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Fall’s first rainfall in the “ragged forest”

November 3, 2014

broken willows

Northwest of Irvine Park several acres of willow thickets line Santiago Creek; the area is aptly named “The Willows.” Sandy trails wind beneath the trees, which creak in the breeze and smell of musty-good green-ness. I’ve seen deer and coyote here, and once some footprints that I were certain belonged to a cougar. During wet winters, the ground disappears under several feet of water, but since rainfall has been scarce these last few years, the trails remain.

The trails remain. How long the willows will last, I don’t know. During the last dry year they have been splitting and cracking and shearing and reducing themselves to stubby trunks, I imagine in an attempt to reduce the amount of tissue they need to keep hydrated (a quick internet search just now yielded no results to back up this theory).

How else to explain what is going on here?

willow trunk split

How else to respond, except with a poem?

In the Ragged Forest, August
Santiago Creek, Irvine Park

No lightning strikes
blasted these willow
branches down to the duff.

The jagged torn stubs
remind me
there are strong forces

at work here:
water, always shaping,
even in its absence.

willow trunk silhouette

In other news: it DID just rain! Which means: mud!

bare feet and mud

 

Yes . . . that is another pair of feet in the background . . .  they belong to a running buddy from the late 1990s who now runs in Lunas. We had a good chat as we cruised the trails where we had spent so many hours while our sons ran practice with their high school cross country team. Now we are both grandmas, but still both enjoying running, each with our own non-conventional footwear that allows us to chew up the miles with a smile on our face:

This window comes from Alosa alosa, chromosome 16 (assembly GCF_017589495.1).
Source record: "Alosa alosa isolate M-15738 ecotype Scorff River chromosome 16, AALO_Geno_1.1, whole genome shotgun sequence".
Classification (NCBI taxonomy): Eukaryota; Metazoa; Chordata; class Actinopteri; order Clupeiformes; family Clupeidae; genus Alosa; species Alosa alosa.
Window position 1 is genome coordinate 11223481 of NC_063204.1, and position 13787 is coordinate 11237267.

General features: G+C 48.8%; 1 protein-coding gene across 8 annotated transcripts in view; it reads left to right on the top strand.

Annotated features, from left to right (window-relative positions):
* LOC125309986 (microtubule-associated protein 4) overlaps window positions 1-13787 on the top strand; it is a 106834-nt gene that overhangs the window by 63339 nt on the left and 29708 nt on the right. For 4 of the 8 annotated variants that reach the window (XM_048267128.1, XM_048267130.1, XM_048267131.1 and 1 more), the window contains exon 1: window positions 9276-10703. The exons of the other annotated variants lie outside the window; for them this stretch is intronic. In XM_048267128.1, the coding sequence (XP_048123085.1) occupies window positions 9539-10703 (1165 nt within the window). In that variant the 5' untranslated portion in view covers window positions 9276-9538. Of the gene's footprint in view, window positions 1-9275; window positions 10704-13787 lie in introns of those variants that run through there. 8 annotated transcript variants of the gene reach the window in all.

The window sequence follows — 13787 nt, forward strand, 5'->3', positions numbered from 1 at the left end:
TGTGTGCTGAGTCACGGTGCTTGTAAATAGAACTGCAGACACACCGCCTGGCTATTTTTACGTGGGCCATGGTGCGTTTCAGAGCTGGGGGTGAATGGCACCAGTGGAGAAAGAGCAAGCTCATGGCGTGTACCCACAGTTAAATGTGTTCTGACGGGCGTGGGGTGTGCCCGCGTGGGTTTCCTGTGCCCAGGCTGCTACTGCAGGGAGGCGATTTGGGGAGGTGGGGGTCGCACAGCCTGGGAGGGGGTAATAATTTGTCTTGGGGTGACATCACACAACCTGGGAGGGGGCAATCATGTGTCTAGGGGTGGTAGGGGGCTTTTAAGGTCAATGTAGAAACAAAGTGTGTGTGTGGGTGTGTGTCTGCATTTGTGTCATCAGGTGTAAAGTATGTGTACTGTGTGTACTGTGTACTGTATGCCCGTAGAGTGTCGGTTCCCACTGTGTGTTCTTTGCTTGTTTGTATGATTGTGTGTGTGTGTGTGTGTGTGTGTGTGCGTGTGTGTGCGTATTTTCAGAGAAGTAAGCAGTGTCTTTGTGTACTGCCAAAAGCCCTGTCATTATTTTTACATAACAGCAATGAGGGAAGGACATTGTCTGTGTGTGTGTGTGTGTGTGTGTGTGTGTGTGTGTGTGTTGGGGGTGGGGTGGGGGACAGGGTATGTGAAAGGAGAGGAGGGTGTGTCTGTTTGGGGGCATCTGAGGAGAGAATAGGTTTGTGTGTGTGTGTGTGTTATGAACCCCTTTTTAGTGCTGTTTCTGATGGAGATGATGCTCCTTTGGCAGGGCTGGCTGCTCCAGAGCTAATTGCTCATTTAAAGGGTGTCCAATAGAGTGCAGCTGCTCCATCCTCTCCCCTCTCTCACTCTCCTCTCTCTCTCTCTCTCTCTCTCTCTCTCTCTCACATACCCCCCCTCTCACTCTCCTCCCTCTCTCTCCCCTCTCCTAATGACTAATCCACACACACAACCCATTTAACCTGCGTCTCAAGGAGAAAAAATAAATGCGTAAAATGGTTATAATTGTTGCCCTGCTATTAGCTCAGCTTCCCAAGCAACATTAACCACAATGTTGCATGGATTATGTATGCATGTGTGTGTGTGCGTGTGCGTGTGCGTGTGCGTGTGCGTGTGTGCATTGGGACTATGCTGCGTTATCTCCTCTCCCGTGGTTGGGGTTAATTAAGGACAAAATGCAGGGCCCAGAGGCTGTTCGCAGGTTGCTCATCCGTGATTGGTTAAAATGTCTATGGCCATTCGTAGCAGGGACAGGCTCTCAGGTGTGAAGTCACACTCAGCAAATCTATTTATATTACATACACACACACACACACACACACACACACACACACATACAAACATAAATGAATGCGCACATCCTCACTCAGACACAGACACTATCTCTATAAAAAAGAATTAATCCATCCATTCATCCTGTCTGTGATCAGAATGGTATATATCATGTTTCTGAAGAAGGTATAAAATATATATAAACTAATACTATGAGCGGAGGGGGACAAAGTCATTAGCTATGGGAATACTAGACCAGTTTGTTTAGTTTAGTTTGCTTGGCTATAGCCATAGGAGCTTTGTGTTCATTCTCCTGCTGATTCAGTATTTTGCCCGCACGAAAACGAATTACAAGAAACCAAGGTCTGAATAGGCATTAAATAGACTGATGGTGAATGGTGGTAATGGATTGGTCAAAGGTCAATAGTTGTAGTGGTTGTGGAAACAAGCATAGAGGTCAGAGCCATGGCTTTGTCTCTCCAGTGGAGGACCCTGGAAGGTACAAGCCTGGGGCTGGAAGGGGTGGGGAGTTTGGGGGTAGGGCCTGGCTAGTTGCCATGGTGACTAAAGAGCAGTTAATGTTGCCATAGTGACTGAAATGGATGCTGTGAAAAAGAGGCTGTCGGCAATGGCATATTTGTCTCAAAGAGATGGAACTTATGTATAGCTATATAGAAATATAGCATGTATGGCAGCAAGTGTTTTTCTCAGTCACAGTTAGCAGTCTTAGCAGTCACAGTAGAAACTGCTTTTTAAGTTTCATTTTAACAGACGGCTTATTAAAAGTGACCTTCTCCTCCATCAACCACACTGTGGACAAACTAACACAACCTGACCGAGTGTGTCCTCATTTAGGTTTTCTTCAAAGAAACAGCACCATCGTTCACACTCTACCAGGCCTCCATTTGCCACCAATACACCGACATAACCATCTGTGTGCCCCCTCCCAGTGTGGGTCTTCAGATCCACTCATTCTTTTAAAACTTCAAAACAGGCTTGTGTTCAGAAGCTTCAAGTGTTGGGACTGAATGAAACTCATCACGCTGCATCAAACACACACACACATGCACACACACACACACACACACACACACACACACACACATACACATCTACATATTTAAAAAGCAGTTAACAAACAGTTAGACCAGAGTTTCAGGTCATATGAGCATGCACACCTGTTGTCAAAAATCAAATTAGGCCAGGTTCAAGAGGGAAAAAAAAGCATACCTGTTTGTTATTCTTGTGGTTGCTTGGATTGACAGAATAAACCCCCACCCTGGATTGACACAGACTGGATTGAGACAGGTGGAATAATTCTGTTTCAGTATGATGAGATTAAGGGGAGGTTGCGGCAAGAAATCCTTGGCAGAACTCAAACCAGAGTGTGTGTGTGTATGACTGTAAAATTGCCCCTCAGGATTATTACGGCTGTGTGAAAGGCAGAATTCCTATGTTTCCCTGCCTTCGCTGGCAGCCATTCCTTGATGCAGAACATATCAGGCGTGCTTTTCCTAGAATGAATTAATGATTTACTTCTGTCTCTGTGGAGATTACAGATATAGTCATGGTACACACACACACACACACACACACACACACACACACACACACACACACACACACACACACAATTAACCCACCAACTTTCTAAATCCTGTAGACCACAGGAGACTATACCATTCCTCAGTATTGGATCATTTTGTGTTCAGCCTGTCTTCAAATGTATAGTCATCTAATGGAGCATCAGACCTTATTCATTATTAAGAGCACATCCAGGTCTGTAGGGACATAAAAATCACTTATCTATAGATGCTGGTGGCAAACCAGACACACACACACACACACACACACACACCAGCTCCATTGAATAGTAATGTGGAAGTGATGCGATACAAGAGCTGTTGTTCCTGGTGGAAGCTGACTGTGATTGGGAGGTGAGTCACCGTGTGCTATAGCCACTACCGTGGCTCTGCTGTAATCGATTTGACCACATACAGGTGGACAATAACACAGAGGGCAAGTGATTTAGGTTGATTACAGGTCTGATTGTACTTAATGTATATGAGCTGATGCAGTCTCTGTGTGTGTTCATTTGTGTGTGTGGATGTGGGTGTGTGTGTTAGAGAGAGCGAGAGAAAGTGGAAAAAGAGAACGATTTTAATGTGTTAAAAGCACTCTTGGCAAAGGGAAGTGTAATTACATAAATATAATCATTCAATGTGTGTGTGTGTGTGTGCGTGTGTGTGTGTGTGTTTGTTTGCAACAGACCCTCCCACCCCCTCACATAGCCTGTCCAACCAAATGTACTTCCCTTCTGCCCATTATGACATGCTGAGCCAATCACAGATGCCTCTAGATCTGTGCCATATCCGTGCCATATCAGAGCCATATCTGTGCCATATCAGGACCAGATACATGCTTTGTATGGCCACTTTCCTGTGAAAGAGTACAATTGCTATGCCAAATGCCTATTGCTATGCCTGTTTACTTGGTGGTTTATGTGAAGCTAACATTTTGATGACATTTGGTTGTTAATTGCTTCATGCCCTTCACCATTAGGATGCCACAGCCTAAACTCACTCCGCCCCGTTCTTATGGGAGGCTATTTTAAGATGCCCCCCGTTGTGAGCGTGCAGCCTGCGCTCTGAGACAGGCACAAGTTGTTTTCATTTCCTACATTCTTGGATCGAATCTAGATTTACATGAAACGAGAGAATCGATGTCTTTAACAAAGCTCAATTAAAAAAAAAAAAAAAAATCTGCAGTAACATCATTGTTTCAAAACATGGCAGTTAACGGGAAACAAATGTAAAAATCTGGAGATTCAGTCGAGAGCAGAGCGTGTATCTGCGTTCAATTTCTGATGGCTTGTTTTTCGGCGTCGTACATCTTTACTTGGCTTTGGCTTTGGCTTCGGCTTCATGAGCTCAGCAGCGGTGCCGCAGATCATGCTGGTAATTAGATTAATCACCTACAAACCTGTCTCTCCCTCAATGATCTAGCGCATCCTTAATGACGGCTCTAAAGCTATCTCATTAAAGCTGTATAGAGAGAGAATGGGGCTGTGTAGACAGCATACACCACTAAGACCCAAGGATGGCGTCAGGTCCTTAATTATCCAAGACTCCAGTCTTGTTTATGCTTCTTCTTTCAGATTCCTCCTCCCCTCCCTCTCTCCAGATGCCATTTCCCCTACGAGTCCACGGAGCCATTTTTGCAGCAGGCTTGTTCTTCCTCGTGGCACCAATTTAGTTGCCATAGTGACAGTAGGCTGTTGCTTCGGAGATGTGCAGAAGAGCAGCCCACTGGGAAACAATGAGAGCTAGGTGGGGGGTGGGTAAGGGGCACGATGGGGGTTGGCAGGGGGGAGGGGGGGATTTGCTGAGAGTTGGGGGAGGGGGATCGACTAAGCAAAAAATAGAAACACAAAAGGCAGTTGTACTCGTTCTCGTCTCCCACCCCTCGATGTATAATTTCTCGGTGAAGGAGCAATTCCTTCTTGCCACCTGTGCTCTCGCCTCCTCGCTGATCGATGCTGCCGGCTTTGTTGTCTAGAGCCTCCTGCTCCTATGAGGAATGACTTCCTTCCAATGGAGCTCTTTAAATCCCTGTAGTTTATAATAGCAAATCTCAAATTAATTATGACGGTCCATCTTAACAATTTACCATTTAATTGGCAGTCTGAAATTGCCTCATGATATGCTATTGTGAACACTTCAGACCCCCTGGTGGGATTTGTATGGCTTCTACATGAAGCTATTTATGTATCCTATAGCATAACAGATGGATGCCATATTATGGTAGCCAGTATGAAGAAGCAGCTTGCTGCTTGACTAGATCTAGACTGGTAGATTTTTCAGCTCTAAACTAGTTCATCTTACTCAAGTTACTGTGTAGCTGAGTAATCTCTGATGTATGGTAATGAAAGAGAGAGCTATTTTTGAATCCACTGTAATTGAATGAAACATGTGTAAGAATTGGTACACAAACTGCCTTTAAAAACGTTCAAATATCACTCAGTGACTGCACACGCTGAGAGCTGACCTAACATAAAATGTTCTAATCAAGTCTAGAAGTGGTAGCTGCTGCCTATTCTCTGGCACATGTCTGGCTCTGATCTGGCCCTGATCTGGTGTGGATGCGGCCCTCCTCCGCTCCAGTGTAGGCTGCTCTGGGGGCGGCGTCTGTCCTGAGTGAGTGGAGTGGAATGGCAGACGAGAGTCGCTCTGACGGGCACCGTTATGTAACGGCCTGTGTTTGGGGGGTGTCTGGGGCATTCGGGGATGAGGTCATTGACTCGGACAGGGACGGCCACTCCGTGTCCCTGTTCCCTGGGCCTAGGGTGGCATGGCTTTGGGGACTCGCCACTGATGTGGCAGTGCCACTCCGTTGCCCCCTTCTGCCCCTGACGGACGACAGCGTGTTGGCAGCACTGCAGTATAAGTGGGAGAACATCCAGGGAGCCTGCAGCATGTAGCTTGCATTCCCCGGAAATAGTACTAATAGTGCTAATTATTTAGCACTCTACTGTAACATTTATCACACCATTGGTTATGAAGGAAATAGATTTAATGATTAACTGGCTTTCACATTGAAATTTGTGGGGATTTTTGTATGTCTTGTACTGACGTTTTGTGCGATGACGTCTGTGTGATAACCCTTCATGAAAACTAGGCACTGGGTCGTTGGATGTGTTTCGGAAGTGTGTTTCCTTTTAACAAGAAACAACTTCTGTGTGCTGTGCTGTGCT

bare feet and Lunas

 

Here’s a shot of what created all these lovely puddles: some hard downpours earlier that morning, even as the sun shone. It reminded me of Harry Nilsson singing in the 60s: “I’m goin’ where the sun keeps shinin’, through the pouring rain” (“Everybody’s Talkin’ At Me”).

rain and toyon berries

Those red berries are a lovely part of our wonderful native toyon (Heteromeles arbutifolia).

toyon after rai

Speaking of seeing red: I found this shot on my camera after I’d already posted last week’s race report; it’s a shot of what happened a few days before the race (stubbing my foot on a submerged rock):

bloody bare foot

When your feet are strong and healthy, something like this only takes a few days to heal. Another miracle of barefootedness!

 

 

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